While designing those interiors we obviously followed the nature of this space, as a meeting place of officials and citizens. Although investor's guidelines were equally important, and they cared about creating a positive image of Poland, a country that should be modern. The way we understand modernity is supposed to also appear in the functional aspect of consulate. We wanted the department to be perceived as an egalitarian space, available and favourable for partnerships and collaboration. Another factor, which determined the final form of the entire project was a lack of possibility to interfere with the arrangement of the walls, the selection of ceilings (the height of rooms was significantly below the level accepted by Polish standards) or the floors.
First of all, we’ve focused on the clear division of functions in the public part of consulate. We wanted the waiting area to be used as a multifunctional space and to be accessible for waiting visitors, in many cases tired from a long journey, overwrought and insecure. We’ve planned it on a rectangle in which we’ve placed configurations of seating, bookshelves and a countertop for filling in applications, with information boards as well as a playhouse and table for kids. These will be in shades of oranges and browns. Using comfortable upholstered seating rather than separated seating makes better use of the available space, and provides more seats for visitors awaiting assistance.
An important element of our project is the three-dimensional play with letters, forming the inscription “Polska”. These appear outside and in the window of the consulate functioning as an unobtrusive designation of the department for guests as well as creating an image of Poles in the eyes of Norwegians. On the other hand, inside these letters turn out to be part of the furnishings in the waiting area, as a sculpture made with FIDU technology or abstract graphics. Continuation of this game is a figuration of Sukiennice (central feature of the main market square in Cracow’s Old Town). In the corridor connecting the public and employee’s spaces, gold outlines on the walls and ceiling create the shape of the monument, which appears to the eyes of the viewer through an optical illusion game - anamorphosis. It may function even as a contribution to the conversation with consul's guests, but first it is a striking element in official space, which gives it lightness and deprives it of rigidity, which earlier increased the severity of the atmosphere.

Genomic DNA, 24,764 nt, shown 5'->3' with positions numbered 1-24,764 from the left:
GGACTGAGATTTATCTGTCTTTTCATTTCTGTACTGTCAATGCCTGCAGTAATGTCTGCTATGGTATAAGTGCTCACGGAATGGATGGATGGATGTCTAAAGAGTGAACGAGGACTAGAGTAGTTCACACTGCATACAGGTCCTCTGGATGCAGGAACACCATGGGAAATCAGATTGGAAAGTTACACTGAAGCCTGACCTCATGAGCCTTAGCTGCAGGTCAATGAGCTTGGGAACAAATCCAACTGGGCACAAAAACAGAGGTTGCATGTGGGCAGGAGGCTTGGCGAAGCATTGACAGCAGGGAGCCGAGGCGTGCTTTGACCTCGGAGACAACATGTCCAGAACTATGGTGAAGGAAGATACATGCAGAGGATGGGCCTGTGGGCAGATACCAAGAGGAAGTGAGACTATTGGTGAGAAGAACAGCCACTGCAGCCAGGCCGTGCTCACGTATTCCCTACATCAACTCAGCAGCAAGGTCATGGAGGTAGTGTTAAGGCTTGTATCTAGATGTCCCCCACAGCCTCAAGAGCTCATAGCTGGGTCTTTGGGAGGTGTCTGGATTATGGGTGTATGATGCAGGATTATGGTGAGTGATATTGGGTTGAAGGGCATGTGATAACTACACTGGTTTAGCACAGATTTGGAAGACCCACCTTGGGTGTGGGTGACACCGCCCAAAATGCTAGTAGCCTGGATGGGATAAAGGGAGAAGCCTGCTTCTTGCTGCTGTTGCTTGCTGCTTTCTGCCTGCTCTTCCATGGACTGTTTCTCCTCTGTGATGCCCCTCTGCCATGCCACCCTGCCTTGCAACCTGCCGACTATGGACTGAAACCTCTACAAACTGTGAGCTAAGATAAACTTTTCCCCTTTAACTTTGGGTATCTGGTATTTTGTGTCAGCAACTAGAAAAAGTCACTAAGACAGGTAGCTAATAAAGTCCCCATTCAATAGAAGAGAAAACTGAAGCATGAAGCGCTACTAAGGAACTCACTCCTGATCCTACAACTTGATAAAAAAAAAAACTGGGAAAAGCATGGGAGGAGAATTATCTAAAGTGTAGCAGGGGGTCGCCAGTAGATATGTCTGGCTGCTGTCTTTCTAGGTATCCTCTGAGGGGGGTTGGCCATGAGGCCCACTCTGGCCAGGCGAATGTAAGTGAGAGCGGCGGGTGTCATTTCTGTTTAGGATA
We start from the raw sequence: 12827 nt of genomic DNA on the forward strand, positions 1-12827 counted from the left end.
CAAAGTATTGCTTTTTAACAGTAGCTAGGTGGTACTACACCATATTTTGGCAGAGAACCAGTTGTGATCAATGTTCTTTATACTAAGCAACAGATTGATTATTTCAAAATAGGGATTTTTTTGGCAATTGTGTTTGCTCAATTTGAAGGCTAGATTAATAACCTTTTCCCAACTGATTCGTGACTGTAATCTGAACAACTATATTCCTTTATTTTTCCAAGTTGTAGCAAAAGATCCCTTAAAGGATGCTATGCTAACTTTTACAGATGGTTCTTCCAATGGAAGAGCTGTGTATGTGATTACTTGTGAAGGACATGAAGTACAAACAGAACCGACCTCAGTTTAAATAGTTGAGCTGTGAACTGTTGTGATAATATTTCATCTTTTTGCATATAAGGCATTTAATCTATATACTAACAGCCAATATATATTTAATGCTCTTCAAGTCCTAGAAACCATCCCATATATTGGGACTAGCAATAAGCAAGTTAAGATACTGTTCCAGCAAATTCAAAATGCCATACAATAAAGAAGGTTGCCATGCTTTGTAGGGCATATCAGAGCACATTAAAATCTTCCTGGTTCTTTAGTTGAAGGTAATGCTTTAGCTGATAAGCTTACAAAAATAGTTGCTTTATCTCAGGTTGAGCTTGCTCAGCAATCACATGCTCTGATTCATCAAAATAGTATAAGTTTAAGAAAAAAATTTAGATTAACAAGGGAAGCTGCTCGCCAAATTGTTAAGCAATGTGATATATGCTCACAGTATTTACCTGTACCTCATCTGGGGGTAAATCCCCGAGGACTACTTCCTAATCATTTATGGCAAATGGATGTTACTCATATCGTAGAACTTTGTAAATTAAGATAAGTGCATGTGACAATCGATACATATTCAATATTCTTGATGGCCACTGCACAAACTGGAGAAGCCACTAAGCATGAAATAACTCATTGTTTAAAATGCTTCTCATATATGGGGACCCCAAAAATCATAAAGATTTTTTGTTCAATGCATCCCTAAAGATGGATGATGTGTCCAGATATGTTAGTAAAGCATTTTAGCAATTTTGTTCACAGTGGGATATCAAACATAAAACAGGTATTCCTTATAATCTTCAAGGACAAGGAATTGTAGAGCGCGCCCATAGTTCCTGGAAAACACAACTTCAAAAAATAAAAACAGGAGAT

In the area designed for guests and the one for employees, we’ve decided to use warm colours (yellow, gold, bright brown shades of wood) and natural materials (stained pine plywood). Due to that the department has gained a more welcoming and less formal look. While selecting the furniture and other equipment we’ve focused primarily on projects made and created by Polish designers and artists. As a result, a selection of poster and painting reproductions appear on the walls by artists including Ryszard Kaja, Wiesław Rosocha, Andrzej Zbrożek, Roman Kalarus, Jerzy Głuszek, Jacek Sienicki). Pride of place in the visitor’s hall belongs to the pumped “O” form, by Oskar Zięta. While in the consul’s office there are two iconic chairs, RM58 designed by Roman Modzelewski.